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Beacon Senior News

Fospicing: Give shelter pets a loving final home

Sep 27, 2021 11:19AM ● By Anna Stout
Light orange tabby lying on ground, looking at camera

A few weeks ago, while taking a walk near Chipeta Elementary School with two of my team members, we noticed the body of a cat curled up on the sidewalk, covered in iridescent green flies. Immediately, we feared the worst and approached with trepidation. But when we crouched down close to her, we distinguished very faint breathing. 

The staff at the elementary school gave us a small water dish, but she was too weak to lift her head. I squeezed drops of water onto her nose to stimulate her and she began licking it, mustering the energy to drink from the dish. Ultimately, we rushed her to Amigo Animal Clinic and left her in the capable hands of Dr. Garrett Carrica and his team, who gave us a very guarded initial prognosis.

After a few days of care, Dr. Carrica called and said the kitty—whom we had christened “Chipeta”—was doing well enough that she could be placed in a palliative care foster home. But her time of neglect on the streets had taken a toll. She was in end-stage renal failure with severe mouth disease, a combination that would eventually prove terminal. But she still had enough life left in her to experience love, compassion and quality of life for days, weeks, or even months more.

Chipeta has lived in my guest bathtub since that day and I’ve watched her slowly gain back some strength. She chirps when she sees me and purrs loudly every time I pet her. She has an appetite and curls up on her heating pad to sleep.

Fostering a pet is an incredibly special experience, even when that experience involves preparing the pet—and yourself—for the end. Hospice fostering (or “fospicing”) a terminal shelter pet means the pet gets to live out its final weeks or months surrounded by love in a comforting home, not within the walls of a shelter.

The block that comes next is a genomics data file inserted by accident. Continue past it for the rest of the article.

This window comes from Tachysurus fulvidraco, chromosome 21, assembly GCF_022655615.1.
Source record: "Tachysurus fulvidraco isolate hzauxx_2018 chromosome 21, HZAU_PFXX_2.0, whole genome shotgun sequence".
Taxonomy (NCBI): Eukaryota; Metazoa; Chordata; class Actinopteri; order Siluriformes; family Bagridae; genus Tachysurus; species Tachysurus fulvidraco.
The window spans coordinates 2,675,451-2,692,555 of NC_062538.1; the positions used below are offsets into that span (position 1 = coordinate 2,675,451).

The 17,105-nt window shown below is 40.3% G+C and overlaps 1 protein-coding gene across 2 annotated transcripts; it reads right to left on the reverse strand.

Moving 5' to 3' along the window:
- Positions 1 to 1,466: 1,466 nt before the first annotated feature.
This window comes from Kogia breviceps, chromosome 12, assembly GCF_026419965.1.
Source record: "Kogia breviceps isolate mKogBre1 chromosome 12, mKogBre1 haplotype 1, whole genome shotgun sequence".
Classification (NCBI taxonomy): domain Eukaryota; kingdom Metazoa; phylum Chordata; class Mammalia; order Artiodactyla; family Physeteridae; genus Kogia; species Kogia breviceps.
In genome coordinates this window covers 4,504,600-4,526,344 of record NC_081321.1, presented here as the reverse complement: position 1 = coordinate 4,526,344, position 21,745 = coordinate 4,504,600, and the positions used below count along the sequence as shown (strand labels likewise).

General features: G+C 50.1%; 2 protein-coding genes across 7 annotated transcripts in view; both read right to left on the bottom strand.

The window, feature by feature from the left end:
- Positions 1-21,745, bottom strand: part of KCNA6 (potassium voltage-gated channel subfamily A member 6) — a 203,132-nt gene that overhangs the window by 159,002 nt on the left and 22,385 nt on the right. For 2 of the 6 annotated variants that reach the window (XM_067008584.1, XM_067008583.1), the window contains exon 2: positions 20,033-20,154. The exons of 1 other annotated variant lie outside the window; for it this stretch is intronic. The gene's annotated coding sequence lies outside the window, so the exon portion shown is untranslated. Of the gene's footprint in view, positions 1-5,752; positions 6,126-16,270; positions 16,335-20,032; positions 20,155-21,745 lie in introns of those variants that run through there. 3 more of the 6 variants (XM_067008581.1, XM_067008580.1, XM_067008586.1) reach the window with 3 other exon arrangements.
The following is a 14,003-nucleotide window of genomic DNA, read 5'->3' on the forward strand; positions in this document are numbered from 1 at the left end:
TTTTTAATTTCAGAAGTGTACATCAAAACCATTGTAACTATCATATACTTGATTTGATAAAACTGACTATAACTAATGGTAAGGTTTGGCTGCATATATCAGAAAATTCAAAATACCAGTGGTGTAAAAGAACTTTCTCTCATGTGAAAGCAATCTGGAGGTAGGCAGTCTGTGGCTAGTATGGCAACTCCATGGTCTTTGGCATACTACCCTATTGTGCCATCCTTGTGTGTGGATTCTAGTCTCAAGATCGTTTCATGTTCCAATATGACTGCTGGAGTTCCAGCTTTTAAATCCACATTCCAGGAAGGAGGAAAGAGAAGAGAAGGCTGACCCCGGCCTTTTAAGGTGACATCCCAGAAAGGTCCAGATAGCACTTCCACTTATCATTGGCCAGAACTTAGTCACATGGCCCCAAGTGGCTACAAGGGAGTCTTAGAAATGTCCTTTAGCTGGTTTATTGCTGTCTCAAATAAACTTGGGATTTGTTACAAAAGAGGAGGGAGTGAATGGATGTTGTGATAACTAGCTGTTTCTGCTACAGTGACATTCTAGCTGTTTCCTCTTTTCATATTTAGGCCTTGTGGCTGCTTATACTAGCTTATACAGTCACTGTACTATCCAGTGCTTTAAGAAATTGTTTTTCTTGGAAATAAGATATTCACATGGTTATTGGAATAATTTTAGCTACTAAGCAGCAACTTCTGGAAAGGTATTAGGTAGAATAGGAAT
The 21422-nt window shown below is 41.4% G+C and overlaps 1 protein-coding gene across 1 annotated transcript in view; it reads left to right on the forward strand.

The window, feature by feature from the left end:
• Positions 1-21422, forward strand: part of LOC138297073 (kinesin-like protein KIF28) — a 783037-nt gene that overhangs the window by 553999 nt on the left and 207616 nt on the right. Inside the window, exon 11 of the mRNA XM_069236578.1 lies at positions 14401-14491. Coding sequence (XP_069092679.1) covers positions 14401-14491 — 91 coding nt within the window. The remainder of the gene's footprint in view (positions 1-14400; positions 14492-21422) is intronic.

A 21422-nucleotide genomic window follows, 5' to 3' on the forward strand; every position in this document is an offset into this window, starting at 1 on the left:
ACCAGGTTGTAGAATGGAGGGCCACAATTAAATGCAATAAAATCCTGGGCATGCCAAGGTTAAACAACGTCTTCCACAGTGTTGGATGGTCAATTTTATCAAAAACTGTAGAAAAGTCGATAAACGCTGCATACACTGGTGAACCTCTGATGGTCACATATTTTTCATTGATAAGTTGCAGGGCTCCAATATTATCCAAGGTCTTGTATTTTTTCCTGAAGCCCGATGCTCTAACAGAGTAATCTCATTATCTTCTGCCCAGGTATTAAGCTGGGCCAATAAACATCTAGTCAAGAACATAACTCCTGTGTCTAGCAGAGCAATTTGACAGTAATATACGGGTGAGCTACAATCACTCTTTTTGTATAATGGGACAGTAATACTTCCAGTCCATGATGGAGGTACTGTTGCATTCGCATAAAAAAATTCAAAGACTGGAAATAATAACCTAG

And while many fear growing attached to the pet and the pain its passing will cause, I’ve learned having the privilege of enriching the pet’s final days actually eases that transition for me. I look at our time together as a gift given both directions. While I do grieve their death profoundly, I find comfort in the circumstances of it.

Local shelters frequently need special “fospice” homes for terminally ill or elderly pets like Chipeta, who aren’t great candidates for adoption. The care a pet can receive in a home where a human is constantly present is often better than a shelter can give.

Shelters like Roice-Hurst Humane Society provide all the supplies needed to care for the pet and cover any medical costs associated with its palliative treatment. Additionally, we offer respite time if you need a break or have to travel. We also make a plan for deciding when and what to do when the end has come, supporting you every step of the way.

Chipeta’s story is one of tragedy, serendipity and hope. The abandoned old kitty that once lay down to die has now spent weeks in a warm bed. Her final memories will be marked by love, comfort and compassion.


Anna Stout is CEO of Roice-Hurst Humane Society in Grand Junction and Delta.
Learn more at www.rhhumanesociety.org

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